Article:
The raw material of photography

Michael Freeman (2004) states that:

Light is the key element in photography – it both creates the image and defines the style and feel of a picture.

I had never really thought of light in that way. During TAOP light has usually been a hindrance to me. Poor light often meant that I was unable to get out and complete some of the colour projects sooner than I would have liked. I hope that this part of the course will enable me to use light to my advantage. The camera obscura demonstrates the significance of light to photography. Without light photography would be impossible.

Earlier in the course I’ve learnt how to control the amount of light entering the camera and hitting the sensor, by altering the size of the aperture and shutter speed. A principle that dates back as far as the days of using daguerreotypes.

Freeman (2004) warns modern day photographers that:

it’s important not to get carried away with the technical marvels of digital capture…

I am looking forward to learning how to use light, and shadow, to my advantage.

Digital Capture

Whilst reading Peterson (2004) I learned that an exposure is created by the combination of ISO, aperture and shutter speed. This information is captured on a light sensor. I was interested in finding out the type of sensor in my Canon 7D, which is an APS-C.


Light is made up of a spectrum of colours that our eyes are able to accommodate, whereas a camera is much more sensitive to these variations. Therefore when photographing in differing lighting conditions it is necessary to use teh correct camera settings, to avoid colour casts or a lot of shadow. Light is radiation that can be seen and the different wavelengths of this radiation is interpreted by our eyes as different colours.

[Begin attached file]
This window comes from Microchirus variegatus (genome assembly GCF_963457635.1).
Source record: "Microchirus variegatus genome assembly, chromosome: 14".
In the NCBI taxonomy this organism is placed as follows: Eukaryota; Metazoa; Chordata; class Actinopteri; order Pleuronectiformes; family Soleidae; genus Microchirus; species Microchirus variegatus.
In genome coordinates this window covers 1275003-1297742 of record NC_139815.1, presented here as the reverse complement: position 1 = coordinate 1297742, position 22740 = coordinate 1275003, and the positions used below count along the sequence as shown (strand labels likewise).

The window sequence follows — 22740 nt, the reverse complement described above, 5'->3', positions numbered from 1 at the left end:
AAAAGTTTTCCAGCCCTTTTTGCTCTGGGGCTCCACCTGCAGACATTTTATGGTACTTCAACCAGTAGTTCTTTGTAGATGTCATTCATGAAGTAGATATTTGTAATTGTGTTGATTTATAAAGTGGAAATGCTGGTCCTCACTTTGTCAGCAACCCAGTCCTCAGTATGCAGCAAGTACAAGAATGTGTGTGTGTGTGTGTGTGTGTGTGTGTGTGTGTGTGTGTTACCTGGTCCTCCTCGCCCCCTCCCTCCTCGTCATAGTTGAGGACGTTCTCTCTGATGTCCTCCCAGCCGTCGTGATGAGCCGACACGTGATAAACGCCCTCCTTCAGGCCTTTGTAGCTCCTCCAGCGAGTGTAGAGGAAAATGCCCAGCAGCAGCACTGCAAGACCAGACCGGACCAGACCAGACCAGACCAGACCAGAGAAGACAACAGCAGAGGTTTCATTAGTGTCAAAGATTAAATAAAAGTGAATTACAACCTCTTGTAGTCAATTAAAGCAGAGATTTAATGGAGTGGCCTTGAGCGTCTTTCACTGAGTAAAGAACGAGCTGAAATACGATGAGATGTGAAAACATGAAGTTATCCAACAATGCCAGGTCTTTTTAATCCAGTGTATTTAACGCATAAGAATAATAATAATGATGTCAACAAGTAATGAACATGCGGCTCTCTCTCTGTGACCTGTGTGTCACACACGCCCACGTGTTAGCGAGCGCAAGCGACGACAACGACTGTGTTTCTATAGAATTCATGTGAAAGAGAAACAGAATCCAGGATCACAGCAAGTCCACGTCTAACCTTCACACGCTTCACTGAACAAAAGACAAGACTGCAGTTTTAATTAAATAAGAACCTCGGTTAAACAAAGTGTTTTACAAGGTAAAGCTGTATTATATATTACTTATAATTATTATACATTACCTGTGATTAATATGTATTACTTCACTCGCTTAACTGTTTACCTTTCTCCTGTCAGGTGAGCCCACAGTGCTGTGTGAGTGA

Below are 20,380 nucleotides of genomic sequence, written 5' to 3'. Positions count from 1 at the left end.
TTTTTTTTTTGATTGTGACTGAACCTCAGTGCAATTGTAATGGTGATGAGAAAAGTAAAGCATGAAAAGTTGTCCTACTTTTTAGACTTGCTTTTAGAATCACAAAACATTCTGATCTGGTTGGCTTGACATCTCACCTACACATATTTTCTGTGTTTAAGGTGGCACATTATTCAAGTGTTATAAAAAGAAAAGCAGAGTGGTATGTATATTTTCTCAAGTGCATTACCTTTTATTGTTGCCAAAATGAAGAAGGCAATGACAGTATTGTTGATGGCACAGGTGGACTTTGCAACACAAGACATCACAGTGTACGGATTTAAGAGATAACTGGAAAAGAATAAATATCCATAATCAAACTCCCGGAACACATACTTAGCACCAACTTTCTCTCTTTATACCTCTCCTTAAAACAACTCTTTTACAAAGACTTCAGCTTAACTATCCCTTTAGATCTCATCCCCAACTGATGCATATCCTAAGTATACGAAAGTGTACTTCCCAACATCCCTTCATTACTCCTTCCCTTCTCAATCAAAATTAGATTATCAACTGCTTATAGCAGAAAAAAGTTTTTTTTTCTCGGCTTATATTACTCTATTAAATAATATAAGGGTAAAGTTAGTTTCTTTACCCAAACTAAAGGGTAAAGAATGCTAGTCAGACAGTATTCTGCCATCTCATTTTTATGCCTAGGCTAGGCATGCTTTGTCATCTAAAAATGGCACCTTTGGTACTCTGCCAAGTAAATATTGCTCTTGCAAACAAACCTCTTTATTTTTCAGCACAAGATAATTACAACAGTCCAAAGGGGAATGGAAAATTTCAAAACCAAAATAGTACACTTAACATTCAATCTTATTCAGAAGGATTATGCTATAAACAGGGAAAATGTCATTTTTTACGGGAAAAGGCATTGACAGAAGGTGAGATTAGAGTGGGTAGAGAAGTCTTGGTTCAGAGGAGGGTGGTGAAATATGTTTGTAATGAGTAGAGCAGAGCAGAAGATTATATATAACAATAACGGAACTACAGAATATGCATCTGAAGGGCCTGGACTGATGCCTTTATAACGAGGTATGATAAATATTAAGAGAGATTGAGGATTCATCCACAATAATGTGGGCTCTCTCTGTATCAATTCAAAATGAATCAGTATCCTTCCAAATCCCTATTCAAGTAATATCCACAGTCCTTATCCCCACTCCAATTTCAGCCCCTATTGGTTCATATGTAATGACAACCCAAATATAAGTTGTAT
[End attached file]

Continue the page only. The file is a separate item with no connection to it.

Source: Wikipedia

All of the wavelengths combined produce white, our reference point for colour. Colour itself has 3 qualities: hue; saturation; and brightness. I referred to these qualities in 4: Colour.

Sources of light

Light can be produced in many different forms. It can be created naturally by sunlight or fire, or light can also be produced artificially, using fluorescent or tungsten bulbs. These different ways of making light presents a problem in how the camera interprets this on the image sensor.

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